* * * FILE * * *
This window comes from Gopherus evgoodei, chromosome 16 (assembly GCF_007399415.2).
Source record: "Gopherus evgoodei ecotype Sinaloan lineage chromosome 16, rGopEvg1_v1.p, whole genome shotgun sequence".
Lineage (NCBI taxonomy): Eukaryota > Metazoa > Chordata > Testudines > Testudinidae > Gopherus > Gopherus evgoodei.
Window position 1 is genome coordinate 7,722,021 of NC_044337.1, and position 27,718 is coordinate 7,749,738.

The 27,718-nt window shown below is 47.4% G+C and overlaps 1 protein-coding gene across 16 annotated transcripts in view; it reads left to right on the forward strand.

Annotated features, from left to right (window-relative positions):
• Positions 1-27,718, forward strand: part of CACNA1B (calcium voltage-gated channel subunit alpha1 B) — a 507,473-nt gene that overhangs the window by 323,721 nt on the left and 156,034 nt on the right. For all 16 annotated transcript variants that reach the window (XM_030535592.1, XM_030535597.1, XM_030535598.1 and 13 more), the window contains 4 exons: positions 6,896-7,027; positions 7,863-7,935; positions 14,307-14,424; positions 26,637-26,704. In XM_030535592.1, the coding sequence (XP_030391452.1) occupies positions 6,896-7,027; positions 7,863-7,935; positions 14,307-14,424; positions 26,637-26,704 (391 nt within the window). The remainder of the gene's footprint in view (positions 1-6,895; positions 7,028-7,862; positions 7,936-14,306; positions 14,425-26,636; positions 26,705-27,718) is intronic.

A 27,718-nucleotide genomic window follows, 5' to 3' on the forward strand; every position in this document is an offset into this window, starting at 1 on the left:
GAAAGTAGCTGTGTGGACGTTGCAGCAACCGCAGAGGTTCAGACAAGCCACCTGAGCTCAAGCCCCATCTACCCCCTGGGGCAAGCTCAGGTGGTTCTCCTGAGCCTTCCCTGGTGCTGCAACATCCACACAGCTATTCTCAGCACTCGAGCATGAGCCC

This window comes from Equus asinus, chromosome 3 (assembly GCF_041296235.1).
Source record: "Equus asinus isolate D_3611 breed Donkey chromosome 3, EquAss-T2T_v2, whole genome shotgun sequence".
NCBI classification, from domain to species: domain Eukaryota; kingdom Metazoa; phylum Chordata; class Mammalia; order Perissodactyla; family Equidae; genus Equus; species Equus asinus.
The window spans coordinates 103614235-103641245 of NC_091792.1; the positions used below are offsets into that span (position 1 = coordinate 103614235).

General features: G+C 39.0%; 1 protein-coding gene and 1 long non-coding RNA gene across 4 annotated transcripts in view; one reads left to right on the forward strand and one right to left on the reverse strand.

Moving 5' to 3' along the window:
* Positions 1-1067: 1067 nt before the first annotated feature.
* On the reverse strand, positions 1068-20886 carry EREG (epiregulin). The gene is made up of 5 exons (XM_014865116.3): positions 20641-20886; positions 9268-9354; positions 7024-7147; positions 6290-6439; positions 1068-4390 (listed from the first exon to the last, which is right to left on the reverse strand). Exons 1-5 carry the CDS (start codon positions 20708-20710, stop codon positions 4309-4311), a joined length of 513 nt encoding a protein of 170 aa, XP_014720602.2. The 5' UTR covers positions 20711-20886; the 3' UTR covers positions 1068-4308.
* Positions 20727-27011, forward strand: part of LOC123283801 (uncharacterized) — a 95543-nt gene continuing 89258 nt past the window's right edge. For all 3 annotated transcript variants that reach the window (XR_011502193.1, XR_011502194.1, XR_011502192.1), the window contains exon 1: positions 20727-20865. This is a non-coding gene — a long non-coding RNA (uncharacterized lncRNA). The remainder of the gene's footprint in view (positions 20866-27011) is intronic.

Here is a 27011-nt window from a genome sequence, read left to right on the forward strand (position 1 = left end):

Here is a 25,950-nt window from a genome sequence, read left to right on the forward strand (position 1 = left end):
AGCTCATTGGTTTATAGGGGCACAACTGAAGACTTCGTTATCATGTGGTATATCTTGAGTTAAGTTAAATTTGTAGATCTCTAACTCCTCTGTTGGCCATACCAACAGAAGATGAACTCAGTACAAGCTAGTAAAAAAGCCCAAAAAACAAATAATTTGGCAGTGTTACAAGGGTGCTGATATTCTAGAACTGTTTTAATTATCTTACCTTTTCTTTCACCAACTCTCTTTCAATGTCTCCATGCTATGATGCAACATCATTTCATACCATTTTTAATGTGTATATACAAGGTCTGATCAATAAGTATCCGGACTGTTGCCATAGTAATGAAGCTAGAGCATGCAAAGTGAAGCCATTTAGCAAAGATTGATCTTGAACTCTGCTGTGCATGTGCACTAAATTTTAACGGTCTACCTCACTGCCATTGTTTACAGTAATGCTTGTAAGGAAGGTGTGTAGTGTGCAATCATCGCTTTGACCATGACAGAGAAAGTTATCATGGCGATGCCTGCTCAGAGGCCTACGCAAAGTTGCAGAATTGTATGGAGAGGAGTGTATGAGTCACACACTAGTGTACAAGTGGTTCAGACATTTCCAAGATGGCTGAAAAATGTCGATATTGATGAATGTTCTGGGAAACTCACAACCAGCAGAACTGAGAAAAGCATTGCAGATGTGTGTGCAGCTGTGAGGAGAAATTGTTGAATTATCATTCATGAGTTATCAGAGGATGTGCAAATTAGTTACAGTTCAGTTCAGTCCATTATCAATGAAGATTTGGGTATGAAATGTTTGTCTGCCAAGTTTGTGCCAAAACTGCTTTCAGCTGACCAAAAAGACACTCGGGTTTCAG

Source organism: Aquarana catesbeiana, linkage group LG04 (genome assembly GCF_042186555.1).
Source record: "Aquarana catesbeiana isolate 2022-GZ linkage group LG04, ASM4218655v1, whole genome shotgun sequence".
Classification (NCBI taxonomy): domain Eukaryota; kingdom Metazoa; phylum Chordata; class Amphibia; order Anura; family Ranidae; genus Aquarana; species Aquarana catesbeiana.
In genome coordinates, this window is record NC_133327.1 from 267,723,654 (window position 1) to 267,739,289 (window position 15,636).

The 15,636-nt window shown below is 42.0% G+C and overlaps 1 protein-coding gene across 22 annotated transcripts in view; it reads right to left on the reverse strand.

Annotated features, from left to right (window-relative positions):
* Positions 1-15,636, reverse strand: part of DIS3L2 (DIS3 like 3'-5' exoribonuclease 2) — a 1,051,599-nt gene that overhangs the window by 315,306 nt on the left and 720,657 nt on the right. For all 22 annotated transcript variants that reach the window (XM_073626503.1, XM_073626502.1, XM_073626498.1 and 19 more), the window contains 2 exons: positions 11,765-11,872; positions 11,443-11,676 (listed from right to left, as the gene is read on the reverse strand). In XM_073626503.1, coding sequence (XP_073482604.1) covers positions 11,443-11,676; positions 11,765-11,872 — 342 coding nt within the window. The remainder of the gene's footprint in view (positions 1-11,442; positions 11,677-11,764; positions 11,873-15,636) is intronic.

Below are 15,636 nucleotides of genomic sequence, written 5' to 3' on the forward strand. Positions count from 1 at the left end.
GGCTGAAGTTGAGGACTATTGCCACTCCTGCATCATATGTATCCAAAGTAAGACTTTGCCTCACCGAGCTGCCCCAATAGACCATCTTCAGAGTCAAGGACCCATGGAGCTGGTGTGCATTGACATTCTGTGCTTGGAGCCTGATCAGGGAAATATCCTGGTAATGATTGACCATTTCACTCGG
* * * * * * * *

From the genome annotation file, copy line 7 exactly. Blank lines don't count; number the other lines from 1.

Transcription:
• Positions 1-27,718, forward strand: part of CACNA1B (calcium voltage-gated channel subunit alpha1 B) — a 507,473-nt gene that overhangs the window by 323,721 nt on the left and 156,034 nt on the right. For all 16 annotated transcript variants that reach the window (XM_030535592.1, XM_030535597.1, XM_030535598.1 and 13 more), the window contains 4 exons: positions 6,896-7,027; positions 7,863-7,935; positions 14,307-14,424; positions 26,637-26,704. In XM_030535592.1, the coding sequence (XP_030391452.1) occupies positions 6,896-7,027; positions 7,863-7,935; positions 14,307-14,424; positions 26,637-26,704 (391 nt within the window). The remainder of the gene's footprint in view (positions 1-6,895; positions 7,028-7,862; positions 7,936-14,306; positions 14,425-26,636; positions 26,705-27,718) is intronic.